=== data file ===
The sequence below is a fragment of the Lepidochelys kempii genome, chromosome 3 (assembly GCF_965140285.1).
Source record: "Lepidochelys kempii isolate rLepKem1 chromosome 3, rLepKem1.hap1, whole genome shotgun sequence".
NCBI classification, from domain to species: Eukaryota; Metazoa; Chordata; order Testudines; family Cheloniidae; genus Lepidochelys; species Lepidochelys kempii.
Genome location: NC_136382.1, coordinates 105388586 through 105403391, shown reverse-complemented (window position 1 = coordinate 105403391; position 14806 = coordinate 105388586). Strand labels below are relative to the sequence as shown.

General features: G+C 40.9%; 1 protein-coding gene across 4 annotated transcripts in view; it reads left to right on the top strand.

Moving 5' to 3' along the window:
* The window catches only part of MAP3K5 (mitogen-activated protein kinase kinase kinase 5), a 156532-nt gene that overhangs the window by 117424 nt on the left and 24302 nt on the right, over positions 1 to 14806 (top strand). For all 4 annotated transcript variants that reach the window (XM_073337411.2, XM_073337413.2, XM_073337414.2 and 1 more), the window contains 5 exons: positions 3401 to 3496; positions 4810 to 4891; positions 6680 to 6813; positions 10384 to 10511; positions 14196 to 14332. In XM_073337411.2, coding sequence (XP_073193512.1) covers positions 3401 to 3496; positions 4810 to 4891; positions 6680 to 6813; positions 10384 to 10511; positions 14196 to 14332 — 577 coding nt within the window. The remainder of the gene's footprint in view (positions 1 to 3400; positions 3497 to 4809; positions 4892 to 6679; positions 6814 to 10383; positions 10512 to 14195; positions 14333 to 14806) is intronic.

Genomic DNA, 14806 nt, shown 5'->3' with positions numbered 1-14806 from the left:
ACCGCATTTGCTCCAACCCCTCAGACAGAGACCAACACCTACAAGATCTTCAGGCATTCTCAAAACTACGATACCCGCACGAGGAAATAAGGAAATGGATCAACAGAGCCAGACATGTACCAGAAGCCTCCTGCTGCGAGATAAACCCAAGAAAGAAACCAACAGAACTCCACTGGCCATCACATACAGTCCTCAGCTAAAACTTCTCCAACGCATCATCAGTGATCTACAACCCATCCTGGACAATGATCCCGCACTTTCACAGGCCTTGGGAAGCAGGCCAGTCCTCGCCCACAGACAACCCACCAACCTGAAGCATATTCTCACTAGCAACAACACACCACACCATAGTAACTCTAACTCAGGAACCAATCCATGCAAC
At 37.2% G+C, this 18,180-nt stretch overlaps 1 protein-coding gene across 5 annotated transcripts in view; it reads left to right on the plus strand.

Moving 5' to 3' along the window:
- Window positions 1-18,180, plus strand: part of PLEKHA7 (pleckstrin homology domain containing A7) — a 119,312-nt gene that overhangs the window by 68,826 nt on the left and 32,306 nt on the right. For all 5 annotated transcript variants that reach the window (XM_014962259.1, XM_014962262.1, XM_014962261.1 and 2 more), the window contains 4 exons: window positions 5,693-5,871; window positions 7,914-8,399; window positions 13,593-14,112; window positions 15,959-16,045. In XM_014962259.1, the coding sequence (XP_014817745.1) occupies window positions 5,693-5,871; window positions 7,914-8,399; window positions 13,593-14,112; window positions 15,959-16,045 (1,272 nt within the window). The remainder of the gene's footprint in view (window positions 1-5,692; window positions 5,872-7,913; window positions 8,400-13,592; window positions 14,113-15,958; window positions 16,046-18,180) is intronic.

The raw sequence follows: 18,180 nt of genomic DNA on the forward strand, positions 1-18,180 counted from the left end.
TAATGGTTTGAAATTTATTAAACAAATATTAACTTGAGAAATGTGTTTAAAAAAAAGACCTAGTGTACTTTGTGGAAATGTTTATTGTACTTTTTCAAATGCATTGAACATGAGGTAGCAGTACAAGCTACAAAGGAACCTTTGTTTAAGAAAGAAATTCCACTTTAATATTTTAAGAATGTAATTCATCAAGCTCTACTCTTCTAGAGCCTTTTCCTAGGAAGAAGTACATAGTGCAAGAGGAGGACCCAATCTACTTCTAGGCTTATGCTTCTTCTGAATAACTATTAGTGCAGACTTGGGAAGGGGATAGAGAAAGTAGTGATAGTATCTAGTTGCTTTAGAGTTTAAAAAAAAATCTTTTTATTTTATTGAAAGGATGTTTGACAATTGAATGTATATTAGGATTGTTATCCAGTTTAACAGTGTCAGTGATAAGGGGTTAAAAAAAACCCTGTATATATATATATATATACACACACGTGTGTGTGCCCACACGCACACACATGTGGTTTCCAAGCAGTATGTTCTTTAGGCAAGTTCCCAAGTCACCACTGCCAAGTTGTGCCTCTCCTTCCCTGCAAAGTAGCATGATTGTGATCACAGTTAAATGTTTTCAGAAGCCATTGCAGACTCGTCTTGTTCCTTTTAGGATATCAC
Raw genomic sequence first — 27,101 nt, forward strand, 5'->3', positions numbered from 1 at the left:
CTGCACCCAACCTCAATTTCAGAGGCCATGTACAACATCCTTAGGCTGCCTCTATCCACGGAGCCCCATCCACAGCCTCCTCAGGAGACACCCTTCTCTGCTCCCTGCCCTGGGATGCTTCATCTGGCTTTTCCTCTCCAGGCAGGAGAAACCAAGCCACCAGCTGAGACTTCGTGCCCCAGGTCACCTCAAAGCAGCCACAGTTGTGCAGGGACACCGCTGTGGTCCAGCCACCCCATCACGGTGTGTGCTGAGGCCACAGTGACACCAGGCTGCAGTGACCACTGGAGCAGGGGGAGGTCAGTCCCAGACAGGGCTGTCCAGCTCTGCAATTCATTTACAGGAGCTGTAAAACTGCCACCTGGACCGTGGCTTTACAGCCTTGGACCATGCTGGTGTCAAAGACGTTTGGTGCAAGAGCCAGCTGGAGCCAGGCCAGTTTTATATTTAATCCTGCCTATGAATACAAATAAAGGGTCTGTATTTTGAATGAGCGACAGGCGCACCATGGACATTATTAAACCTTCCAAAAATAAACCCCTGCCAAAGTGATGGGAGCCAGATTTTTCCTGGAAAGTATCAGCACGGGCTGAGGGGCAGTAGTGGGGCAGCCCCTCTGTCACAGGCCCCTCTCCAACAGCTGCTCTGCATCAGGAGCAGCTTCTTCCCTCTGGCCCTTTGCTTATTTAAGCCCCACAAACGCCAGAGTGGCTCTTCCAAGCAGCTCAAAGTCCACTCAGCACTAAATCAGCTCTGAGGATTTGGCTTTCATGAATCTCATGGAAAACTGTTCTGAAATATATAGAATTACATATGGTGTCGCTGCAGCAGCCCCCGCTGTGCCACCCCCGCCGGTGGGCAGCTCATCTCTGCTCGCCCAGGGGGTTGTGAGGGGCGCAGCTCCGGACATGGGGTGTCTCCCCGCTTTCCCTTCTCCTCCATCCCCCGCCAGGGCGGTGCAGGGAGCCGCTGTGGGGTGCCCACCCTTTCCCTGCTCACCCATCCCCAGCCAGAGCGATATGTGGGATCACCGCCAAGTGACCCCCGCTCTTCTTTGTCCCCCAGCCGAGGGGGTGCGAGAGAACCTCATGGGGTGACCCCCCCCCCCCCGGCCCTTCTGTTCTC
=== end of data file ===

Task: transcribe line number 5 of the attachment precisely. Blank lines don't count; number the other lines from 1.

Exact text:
General features: G+C 40.9%; 1 protein-coding gene across 4 annotated transcripts in view; it reads left to right on the top strand.